The really sad part of the export story is not UPA or NDA performance, but India’s basic lack of competitiveness in most areas, barring software services.
That is what we need to fix. Pretending that UPA did well or that NDA is now doing better will not help.
On 15 April, Commerce Minister Suresh Prabhu announced 9 per cent growth in merchandise exports to $331 billion in 2018-19, and a similar rise in imports to $507 billion, thus giving us a trade deficit – before counting services exports – of $176 billion. After accounting for services, the deficit falls to just over $80 billion.
While last year’s growth looks reasonable in the context of anaemic growth in the earlier Narendra Modi years, and especially compared to the boom-boom years of the UPA, the sober reality is this: India’s high export performance during the UPA period, and its relatively weak performance during the NDA period can be substantially explained by just one item (petroleum-products) and one faulty policy (forced subsidisation of prices at home).
The reason why the UPA period recorded high export growth – ranging from 20-40 per cent in most years, with 2010-11 peaking at 40.49 per cent – was high prices of global crude and the global trade boom in 2004-08. Since this period was accompanied by high subsidies on locally sold petro-products, the two private sector companies who were not forced to sell at a discount – Reliance Industries and Essar Oil – exported almost the whole of their produce. Net result: exports boomed.
In 2010-11, Reliance’s exports zoomed 33 per cent to $33 billion over the previous year, most of it being petro-fuels. Seven years later, in 2017-18, Reliance’s exports were actually lower at $27 billion, again due to lower global petroleum prices. Reliance’s export performance shifts explain a large part of the India export story.
When oil prices peaked in 2013-14 and the first half of 2014-15, the share of India’s petro-goods (petroleum, oil and lubricants) in total exports was as high as 20 per cent. When they bottomed out in 2016-17, the share was down to 11.7 per cent (see some details from the last Economic Survey here). In 2018-19, as global oil flared up again, crossing $80 a barrel some months ago, the share of petro-product exports has again crossed 15 per cent (April 2018-January 2019). This explains a large part of the revival in export growth last year.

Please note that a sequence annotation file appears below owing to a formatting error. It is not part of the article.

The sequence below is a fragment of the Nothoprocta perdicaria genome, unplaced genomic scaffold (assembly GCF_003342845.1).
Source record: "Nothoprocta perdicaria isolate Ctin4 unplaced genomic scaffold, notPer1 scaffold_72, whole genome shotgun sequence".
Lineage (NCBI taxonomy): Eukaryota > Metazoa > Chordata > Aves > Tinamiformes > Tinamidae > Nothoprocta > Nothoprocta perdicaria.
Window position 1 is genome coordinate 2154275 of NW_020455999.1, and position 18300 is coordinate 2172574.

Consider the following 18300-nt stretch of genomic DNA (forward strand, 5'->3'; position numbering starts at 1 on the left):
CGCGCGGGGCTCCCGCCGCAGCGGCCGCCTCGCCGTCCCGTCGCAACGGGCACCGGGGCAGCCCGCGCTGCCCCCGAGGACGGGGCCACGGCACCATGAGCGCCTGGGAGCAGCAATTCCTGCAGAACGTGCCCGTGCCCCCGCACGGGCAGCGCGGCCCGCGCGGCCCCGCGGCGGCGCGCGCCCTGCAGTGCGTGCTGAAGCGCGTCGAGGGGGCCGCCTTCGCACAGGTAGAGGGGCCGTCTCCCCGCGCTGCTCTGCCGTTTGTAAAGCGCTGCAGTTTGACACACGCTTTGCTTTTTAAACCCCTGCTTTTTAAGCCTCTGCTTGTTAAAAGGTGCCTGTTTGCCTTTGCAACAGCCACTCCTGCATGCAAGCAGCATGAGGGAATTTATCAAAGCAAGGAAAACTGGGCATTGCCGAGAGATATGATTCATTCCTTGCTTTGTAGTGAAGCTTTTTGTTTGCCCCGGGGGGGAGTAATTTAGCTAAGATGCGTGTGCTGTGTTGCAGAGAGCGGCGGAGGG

The magnitude of the contribution of petro-fuels to the export basket can be guaged from figures for two specific years: In 2014-15, the last year of the export boom, petro-fuels exports clocked $58 billion. In 2016-17, this was down to $32 billion. A shift of over $25 billion in just one export product group.
The reason why private players were exporting like crazy, often at half the domestic price, was a UPA policy decision to force public sector oil companies to subsidise domestic prices, while private players were free to sell at a profit abroad. The export prices were far lower and still profitable for Reliance and Essar Oil because most other countries do not tax petro-fuels as highly as India does.
Put another way, while India bled its public sector oil companies dry, it allowed its private players – Mukesh Ambani and the Ruia brothers – to sell at slim, but profitable, margins in overseas markets.
The other reason why India’s export performance during the UPA years looked rosier was plain and simple over-invoicing. Post-2008, domestic businesses were given a fiscal boost through a sharp cut in service and excise taxes. But as a fiscal crisis loomed, these sops began to be withdrawn, and some domestic businesses made up the revenue gap by bringing in illegally held foreign stashes of cash by the simple expedient of over-invoicing exports. The mounting global pressure on tax havens aided this trend.
In 2010-11, for example, the initial export data showed a whopping 79 per cent growth in engineering exports from $38 billion in the previous year to $68 billion – a pole-vault of $30 billion in one year. But engineering companies in the BSE 500 showed a rise of only 11 per cent, or less than $2 billion. Where did the remaining $28 billion-and-odd come from? The small and micro units? Impossible.
A Kotak Securities report on 2010-11 pointed out two “egregious” examples of inflated export claims. Exports of metal and metal products soared from $13 billion to $ 29 billion – a rise of $16 billion in one year. But actual exports by the big boys in the BSE 500 showed a rise of only $1 billion or thereabouts. “Copper articles” exports soared over four-fold from Rs 8,500 crore to Rs 36,700 crore. These export miracles are difficult to explain except by presuming some generous amount of over-invoicing by exporters.
The really sad part of the export story is not UPA or NDA performance, but India’s basic lack of competitiveness in most areas, barring software services. That is what we need to fix. Pretending that UPA did well or that NDA is now doing better will not help.